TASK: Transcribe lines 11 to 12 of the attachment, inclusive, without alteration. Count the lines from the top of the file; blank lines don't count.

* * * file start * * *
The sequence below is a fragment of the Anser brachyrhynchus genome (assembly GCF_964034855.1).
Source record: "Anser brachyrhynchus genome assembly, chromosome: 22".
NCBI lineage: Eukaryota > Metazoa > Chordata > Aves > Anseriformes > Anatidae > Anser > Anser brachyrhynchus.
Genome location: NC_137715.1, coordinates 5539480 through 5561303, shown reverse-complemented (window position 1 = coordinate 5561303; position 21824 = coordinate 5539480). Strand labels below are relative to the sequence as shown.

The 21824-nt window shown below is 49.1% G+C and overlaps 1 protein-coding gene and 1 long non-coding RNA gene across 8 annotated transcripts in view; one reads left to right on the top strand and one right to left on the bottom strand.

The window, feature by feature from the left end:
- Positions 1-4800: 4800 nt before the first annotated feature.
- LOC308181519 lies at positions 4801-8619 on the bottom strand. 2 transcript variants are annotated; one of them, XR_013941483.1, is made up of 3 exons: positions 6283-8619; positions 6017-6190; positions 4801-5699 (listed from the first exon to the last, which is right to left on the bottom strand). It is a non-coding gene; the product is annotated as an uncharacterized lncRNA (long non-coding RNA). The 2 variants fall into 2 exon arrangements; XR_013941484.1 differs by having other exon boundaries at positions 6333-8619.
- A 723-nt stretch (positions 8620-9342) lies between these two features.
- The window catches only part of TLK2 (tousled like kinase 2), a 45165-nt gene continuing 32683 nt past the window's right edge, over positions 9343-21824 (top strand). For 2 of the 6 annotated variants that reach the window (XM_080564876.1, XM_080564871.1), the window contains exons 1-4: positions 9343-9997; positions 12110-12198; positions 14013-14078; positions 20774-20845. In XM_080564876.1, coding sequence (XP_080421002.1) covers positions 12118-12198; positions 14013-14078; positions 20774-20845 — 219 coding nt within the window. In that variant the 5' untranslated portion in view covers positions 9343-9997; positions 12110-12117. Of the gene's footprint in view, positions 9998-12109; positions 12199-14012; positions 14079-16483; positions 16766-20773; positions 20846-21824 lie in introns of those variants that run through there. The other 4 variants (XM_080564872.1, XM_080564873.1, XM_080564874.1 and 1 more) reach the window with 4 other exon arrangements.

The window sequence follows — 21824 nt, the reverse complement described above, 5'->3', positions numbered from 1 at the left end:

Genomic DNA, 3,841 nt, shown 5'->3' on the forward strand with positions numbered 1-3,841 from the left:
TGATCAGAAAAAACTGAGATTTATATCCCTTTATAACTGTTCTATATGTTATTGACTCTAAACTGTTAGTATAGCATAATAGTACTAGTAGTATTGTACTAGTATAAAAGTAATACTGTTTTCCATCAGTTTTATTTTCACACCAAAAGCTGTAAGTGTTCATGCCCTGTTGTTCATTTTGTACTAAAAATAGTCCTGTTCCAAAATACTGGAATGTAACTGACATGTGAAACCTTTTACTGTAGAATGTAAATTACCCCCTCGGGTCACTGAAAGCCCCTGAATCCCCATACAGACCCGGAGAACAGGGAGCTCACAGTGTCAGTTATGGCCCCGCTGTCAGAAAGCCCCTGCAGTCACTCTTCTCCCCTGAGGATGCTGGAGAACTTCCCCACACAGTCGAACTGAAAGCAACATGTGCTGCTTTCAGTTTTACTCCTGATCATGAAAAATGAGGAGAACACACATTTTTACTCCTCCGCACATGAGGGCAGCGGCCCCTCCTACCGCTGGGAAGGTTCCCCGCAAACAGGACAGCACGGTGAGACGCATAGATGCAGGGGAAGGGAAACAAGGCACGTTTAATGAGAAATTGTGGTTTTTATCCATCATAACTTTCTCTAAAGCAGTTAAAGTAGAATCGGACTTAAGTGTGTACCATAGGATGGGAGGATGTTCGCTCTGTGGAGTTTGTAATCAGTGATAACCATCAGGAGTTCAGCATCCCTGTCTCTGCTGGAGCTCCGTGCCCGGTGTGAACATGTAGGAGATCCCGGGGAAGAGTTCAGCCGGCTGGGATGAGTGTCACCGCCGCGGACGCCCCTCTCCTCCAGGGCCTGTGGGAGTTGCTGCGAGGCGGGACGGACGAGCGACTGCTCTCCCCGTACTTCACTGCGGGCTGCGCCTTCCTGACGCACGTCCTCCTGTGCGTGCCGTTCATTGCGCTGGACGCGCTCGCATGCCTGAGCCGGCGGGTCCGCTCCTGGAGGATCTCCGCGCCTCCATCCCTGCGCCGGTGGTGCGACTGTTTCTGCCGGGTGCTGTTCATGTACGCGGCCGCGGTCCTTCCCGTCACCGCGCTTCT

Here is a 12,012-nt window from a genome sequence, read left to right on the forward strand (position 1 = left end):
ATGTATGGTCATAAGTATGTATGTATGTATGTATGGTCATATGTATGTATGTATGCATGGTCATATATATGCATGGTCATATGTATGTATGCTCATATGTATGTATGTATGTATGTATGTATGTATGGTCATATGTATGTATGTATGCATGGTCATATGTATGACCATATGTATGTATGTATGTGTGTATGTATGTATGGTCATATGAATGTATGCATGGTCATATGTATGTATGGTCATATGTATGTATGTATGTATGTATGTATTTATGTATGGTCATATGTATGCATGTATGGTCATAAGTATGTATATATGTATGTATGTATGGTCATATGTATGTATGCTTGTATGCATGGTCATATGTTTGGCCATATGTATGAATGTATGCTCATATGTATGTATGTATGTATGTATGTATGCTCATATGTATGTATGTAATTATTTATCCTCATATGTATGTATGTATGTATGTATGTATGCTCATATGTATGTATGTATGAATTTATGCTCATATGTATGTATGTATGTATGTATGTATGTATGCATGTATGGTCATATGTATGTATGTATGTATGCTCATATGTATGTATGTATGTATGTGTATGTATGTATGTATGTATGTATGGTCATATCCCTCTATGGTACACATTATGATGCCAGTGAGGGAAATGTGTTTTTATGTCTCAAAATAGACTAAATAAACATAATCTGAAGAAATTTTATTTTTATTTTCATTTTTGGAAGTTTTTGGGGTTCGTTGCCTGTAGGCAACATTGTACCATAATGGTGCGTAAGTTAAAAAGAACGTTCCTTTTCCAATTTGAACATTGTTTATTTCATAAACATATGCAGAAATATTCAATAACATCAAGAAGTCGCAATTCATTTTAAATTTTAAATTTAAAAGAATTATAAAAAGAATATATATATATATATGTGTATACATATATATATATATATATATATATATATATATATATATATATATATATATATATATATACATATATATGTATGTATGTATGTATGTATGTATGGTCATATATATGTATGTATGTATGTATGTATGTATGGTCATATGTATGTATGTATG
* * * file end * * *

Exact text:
The window sequence follows — 21824 nt, the reverse complement described above, 5'->3', positions numbered from 1 at the left end:

Genomic DNA, 3,841 nt, shown 5'->3' on the forward strand with positions numbered 1-3,841 from the left: